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Shared Space: Promoting Community and Unity in the Classroom

A high school teacher shares recommended questions, activities, and resources to create an inclusive classroom.

Inclusive Classroom

July 16, 2020

Fists up! LeShéa “Ms. A” Agnew (Charlotte-Piedmont Triad '18) teaches all levels of English II to an incredibly dope class at Harding University High School. She is the co-advisor of HUHS GSA (Gay Straight Alliance) and Tribe vs, a student-led social justice/education collective. Here, she shares strategies for creating an inclusive classroom. 

My fellow educators, 

Inclusion is a mindset. 

It is not a simple courtesy or favor we extend. It is more than a politically correct game plan to facilitate a real conversation with your students or “checklist” strategy to pull out of our back pockets. Inclusion is an authentic, consistent approach intended to open your shared space and its inhabitants to a well-nurtured, well-protected, safe classroom environment.

Instructional Guide Checklist

  • Teach students of color to LOVE themselves
  • Invite family and community members to become partners in educating students
  • Expose students to role models of color
  • Disrupt the single narrative of students of color
“Inclusion is not a strategy to help people fit into the systems and structures that exist in our societies; it is about transforming those systems and structures. Inclusion is about creating a better world for everyone.”

Diane Richler

Past President, Inclusion International

Building Relationships

I focus on building authentic relationships with each Block and each student. In fact, the first week of a new semester is completely dedicated to building meaningful relationships with my students and encouraging them to do the same with each other. I use brain teasers, quick writes, team-building activities, and collaborative discussions to explore our similarities and differences. We learn from polarities and extreme opposites; we forge bonds with synonymous souls. Provide ample time and space for both as you nurture relationships with your students. 

We are not a class. We are a family. My entire classroom environment was designed with a philosophy of community—this is a shared space and we are all responsible for the energy and level of effort we add to our space. 

Every class, we intensely and intently read and write because these are the skills of the free. We use these skills to discover and honor our own truths and identities to better understand the voices and viewpoints we critically analyze in lessons. We are a family. As a family we grow, learn, challenge, celebrate, and cry—together. Students need their village; aim to create one in your classroom. My village provides a space for all students to create, express, challenge, and question every aspect of their learning journey.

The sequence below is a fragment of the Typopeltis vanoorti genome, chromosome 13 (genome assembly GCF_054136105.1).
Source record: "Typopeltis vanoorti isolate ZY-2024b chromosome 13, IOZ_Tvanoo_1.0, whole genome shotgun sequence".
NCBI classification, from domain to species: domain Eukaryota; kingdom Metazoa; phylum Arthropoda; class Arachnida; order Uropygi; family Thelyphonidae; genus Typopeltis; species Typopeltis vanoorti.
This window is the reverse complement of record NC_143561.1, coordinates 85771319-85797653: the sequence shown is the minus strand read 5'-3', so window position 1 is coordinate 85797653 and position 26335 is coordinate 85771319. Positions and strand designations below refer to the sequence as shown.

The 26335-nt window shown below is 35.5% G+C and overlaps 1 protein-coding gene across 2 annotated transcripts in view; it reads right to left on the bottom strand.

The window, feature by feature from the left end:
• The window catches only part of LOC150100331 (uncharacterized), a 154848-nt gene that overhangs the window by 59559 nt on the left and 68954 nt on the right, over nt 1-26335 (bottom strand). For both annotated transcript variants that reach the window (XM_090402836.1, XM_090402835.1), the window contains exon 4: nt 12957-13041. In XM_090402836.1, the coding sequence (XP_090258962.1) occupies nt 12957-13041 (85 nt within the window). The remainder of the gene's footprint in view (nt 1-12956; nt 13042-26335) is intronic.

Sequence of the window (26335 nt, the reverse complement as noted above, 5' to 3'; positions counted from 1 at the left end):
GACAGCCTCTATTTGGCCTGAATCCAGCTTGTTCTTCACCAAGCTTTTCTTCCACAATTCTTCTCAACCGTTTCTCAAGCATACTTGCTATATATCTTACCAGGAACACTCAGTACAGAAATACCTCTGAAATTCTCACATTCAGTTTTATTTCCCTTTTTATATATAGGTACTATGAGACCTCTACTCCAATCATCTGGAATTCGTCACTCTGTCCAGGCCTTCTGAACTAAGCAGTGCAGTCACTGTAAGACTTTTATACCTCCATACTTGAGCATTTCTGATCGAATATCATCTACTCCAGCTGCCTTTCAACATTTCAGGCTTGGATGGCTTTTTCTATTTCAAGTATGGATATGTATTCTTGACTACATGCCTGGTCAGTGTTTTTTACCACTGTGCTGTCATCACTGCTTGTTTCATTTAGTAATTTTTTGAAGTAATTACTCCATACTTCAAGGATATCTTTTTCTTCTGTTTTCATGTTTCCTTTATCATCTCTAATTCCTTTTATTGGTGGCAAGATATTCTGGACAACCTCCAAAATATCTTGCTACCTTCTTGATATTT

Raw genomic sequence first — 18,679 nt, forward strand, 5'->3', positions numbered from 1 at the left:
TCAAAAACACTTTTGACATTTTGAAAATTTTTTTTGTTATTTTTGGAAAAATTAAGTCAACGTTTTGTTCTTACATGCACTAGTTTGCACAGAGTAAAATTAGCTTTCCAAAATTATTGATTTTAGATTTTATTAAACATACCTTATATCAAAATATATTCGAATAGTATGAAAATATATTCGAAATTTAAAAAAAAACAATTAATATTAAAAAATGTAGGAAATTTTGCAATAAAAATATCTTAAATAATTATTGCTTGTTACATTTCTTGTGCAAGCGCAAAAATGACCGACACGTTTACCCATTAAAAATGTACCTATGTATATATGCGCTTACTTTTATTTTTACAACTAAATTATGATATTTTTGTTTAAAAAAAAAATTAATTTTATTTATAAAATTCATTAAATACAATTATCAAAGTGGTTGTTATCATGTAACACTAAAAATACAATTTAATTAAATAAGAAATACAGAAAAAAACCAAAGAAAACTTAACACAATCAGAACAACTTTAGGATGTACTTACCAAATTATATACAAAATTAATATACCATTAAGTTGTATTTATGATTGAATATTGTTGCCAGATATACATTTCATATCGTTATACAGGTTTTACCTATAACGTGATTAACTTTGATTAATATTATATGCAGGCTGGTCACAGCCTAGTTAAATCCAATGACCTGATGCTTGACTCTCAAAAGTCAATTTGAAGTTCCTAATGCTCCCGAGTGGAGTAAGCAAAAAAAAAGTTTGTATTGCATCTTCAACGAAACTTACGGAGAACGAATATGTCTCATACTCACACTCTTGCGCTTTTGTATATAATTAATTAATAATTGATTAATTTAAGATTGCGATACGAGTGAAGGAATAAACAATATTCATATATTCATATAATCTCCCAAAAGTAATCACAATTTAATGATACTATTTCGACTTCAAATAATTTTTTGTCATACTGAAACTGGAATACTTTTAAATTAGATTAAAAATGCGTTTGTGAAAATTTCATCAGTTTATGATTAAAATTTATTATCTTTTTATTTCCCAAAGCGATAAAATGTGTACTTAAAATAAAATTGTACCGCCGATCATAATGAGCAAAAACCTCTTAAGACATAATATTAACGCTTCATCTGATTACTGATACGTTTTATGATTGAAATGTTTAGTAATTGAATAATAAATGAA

Questions to Consider

  • Do I stand before my classroom as my authentic self?
  • Am I consistent in the norms I’ve established for myself and students to follow?
  • How do I incorporate insight and perspectives from diverse voices representing my content?
  • How do I address my students in ways that positively reaffirm their identity?
  • How do I stand up and show up for my students outside of the classroom?
  • How can I incorporate culturally diverse music, artwork, decorative water fountains, plants, relaxing scents, elements from nature, etc. in our shared space?

Their Eyes—Your Lens 

View your classroom from the vantage point of your young scholars. Our classrooms are our students’ second home, and sometimes, only home, where warmth, acceptance, and love thrives. Think about your own four walls. What do you need in your home to feel safe? Valued? Respected? Loved? 

Work and create from this place of awareness. 

A Few Co-Building and Collaborative Activities 

  • Poetry Slam: Class Blocks break into teams and grab the mic in the school auditorium performing original poems in a traditional poetry slam setting. Judges vote for the winner. This is a great opportunity for students to share in each other’s healing and honesty. All voices share a stage. 
  • Privilege Circle: This revamped “Privilege Walk” team building exercise requires students to stand in a circle. The teacher reads out various “If” statements and students who have shared that particular experience, step into the center of the circle. Students find out how much they have in common—especially with their teacher. 

Helpful Resources

Don’t Force the Relationship—Let It Flow 

Ensure the relationships you form between students extend beyond classroom walls. In every lesson, ensure your students feel welcomed, heard and seen. Protect the validity of their languages and voices. Do not allow them to be defined by their “perceived plights” while in your classroom. Shine a light on the dreams in their hearts. Honor the creative ways in which they express their identities. Encourage their exploration. Raise their expectations of self and support their ascent. Be brave in the truths you share about the inequality and systems we fight. 

Every student has wings—show them they are destined to fly.